The Parish of St Peter & St Paul, Swaffham
A Brief History of Swaffham Church
A church has stood on the site since at least the 12th century but the present building , which sprang from the ruins of an earlier one, dates from 1454. It is bigger, both in length and height, than the earlier building and is one of the finest mediaeval churches in East Anglia. Its tower has a ring of eight bells, five cast in Colchester in 1634 and three in Norwich in 1737 (one year later than the foundation of the former Hamond’s School in the town). It is built largely of a limestone from quarries at Barnack ,a village near Stamford, whilst the nave, transepts and chancel have much of this stone together with brick and flint facings. Much of the lower stonework in the nave is Early English but the westernmost pillars and the clerestory windows are Perpendicular. The hammerbeam roof is lead-covered oak, but the 192 angels, on the ends of the hammer beams and either sides of the king posts, are carved in chestnut, a wood immune from the ravages of death watch beetle.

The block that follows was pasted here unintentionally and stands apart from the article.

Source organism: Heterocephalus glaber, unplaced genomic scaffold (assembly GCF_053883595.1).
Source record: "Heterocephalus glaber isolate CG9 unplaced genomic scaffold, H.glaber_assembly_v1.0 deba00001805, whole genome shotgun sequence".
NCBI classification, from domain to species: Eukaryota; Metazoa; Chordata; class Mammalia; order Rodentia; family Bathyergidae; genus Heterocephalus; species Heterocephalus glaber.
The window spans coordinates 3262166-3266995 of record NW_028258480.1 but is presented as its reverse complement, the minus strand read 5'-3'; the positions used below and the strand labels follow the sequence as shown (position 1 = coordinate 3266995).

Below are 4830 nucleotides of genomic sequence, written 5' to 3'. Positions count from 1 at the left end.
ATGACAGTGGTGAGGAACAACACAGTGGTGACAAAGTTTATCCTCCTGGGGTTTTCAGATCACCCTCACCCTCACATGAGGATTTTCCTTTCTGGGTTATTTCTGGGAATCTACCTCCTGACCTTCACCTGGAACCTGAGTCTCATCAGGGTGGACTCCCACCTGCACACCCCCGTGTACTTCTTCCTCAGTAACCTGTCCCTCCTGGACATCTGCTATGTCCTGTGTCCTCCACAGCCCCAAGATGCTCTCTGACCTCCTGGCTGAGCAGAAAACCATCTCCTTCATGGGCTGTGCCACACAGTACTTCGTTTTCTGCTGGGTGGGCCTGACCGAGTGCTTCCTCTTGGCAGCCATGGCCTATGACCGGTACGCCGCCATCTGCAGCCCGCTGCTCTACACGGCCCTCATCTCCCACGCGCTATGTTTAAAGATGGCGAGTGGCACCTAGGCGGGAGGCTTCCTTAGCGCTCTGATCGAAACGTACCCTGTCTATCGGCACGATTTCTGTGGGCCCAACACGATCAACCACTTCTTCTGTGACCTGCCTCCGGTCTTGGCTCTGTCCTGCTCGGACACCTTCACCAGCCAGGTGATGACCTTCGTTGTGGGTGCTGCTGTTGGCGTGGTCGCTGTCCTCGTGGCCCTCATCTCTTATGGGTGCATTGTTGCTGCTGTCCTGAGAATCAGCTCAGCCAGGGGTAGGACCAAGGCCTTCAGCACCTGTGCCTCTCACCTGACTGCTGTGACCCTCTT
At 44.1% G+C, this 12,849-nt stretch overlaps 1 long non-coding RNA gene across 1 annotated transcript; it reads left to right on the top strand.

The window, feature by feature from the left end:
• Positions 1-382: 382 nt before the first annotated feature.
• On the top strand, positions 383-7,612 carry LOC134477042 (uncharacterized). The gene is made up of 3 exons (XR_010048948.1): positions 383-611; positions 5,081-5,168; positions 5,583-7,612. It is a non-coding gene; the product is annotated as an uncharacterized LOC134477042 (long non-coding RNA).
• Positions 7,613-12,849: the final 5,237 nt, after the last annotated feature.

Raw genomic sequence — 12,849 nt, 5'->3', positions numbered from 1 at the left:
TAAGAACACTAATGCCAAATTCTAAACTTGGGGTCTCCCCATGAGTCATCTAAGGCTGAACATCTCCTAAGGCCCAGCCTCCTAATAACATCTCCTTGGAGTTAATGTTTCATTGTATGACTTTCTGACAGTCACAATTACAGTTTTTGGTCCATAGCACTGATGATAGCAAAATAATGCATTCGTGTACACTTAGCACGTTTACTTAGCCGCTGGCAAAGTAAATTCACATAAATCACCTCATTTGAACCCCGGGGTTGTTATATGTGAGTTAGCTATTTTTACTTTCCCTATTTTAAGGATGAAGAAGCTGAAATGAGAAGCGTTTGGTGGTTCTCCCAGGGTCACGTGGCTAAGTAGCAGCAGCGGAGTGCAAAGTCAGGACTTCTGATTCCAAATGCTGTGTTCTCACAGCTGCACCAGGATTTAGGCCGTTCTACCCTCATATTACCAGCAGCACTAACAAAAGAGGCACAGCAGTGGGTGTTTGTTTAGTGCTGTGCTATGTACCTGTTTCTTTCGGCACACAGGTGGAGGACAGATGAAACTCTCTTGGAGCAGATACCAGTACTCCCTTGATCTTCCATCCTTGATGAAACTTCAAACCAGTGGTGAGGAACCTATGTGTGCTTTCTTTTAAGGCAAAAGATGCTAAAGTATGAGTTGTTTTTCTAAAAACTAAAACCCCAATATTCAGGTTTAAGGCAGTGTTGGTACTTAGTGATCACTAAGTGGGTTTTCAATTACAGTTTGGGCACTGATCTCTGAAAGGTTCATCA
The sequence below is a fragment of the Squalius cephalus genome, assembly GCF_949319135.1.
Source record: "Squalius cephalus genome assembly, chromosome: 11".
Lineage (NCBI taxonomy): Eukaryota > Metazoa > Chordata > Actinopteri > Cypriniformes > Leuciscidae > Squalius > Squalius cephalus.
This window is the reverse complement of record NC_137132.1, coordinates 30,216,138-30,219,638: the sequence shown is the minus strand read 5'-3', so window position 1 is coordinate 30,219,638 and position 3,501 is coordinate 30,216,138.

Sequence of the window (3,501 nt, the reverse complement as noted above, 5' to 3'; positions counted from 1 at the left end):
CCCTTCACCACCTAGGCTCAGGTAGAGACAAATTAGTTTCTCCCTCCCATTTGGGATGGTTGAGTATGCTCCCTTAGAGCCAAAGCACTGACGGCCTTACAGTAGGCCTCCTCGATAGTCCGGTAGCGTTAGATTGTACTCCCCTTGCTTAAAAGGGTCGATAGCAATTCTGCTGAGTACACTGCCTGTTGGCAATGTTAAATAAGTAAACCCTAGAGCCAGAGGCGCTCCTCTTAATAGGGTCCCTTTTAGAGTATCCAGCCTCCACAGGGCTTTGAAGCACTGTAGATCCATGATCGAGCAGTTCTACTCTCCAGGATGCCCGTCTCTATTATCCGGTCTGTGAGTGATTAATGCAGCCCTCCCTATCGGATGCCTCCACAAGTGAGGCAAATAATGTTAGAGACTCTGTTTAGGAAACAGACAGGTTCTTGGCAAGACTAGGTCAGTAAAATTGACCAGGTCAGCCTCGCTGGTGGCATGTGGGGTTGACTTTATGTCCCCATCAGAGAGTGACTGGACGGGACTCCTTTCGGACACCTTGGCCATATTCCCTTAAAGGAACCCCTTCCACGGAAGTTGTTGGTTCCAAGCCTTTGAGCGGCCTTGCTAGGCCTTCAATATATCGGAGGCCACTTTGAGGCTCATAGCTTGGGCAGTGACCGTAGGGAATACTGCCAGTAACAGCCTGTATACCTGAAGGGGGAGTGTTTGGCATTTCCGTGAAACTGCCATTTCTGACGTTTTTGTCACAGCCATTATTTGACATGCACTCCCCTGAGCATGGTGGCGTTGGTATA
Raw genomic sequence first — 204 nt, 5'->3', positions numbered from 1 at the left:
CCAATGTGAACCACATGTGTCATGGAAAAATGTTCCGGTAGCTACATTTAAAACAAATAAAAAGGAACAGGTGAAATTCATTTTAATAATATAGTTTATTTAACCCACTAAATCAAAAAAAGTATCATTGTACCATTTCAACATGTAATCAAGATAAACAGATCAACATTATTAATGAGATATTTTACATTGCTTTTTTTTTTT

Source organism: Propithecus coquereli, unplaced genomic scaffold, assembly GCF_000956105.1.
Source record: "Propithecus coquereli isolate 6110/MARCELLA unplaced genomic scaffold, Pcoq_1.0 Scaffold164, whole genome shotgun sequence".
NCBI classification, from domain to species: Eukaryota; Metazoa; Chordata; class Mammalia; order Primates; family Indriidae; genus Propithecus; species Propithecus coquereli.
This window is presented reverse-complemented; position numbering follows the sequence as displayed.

The oak pews were put in by the Victorians as were most of the windows . Two donors associated with the rebuilding of the church, are celebrated prominently. John Botright’s tomb can be seen on the north side of the Sanctuary. He was Master of Corpus Christi College, Cambridge, and chaplain to Henry VI. He paid for the chancel to be rebuilt. John Chapman was churchwarden during the rebuilding and is remembered as “ the Pedlar of Swaffham” in carved representations of him with his muzzled dog on the pew ends at the front of the nave and on the vicar’s stall. The carvings of a woman with a rosary on the stall opposite are the remains of a Chapman family box pew from the north aisle and may represent his wife.